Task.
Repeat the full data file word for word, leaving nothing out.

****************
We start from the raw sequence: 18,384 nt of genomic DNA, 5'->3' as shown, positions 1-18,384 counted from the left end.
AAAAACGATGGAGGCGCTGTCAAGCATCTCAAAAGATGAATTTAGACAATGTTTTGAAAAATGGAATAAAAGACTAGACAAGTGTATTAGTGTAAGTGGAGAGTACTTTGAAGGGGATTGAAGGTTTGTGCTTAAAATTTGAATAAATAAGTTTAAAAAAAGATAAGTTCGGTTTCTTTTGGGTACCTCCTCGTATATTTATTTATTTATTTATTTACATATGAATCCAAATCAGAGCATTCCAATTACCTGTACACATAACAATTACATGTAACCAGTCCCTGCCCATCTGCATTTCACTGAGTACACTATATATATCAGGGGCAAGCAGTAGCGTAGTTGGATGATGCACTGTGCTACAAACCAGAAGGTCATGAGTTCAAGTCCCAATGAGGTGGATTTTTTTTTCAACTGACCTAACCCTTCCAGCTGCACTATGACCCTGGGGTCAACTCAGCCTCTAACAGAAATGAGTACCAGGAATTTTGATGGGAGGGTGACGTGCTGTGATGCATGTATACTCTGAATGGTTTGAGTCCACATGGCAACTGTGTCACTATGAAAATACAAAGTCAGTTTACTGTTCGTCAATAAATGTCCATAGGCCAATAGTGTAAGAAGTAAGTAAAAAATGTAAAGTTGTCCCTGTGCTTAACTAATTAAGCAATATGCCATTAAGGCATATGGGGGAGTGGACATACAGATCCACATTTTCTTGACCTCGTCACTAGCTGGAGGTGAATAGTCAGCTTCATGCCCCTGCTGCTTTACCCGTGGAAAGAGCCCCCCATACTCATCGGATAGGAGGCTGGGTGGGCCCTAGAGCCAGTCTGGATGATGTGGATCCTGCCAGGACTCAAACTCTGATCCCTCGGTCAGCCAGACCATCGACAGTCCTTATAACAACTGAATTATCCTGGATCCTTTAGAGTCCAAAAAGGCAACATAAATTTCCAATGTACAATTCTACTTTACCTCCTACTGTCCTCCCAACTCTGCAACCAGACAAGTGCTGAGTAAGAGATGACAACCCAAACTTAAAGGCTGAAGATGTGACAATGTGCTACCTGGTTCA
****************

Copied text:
We start from the raw sequence: 18,384 nt of genomic DNA, 5'->3' as shown, positions 1-18,384 counted from the left end.
AAAAACGATGGAGGCGCTGTCAAGCATCTCAAAAGATGAATTTAGACAATGTTTTGAAAAATGGAATAAAAGACTAGACAAGTGTATTAGTGTAAGTGGAGAGTACTTTGAAGGGGATTGAAGGTTTGTGCTTAAAATTTGAATAAATAAGTTTAAAAAAAGATAAGTTCGGTTTCTTTTGGGTACCTCCTCGTATATTTATTTATTTATTTATTTACATATGAATCCAAATCAGAGCATTCCAATTACCTGTACACATAACAATTACATGTAACCAGTCCCTGCCCATCTGCATTTCACTGAGTACACTATATATATCAGGGGCAAGCAGTAGCGTAGTTGGATGATGCACTGTGCTACAAACCAGAAGGTCATGAGTTCAAGTCCCAATGAGGTGGATTTTTTTTTCAACTGACCTAACCCTTCCAGCTGCACTATGACCCTGGGGTCAACTCAGCCTCTAACAGAAATGAGTACCAGGAATTTTGATGGGAGGGTGACGTGCTGTGATGCATGTATACTCTGAATGGTTTGAGTCCACATGGCAACTGTGTCACTATGAAAATACAAAGTCAGTTTACTGTTCGTCAATAAATGTCCATAGGCCAATAGTGTAAGAAGTAAGTAAAAAATGTAAAGTTGTCCCTGTGCTTAACTAATTAAGCAATATGCCATTAAGGCATATGGGGGAGTGGACATACAGATCCACATTTTCTTGACCTCGTCACTAGCTGGAGGTGAATAGTCAGCTTCATGCCCCTGCTGCTTTACCCGTGGAAAGAGCCCCCCATACTCATCGGATAGGAGGCTGGGTGGGCCCTAGAGCCAGTCTGGATGATGTGGATCCTGCCAGGACTCAAACTCTGATCCCTCGGTCAGCCAGACCATCGACAGTCCTTATAACAACTGAATTATCCTGGATCCTTTAGAGTCCAAAAAGGCAACATAAATTTCCAATGTACAATTCTACTTTACCTCCTACTGTCCTCCCAACTCTGCAACCAGACAAGTGCTGAGTAAGAGATGACAACCCAAACTTAAAGGCTGAAGATGTGACAATGTGCTACCTGGTTCA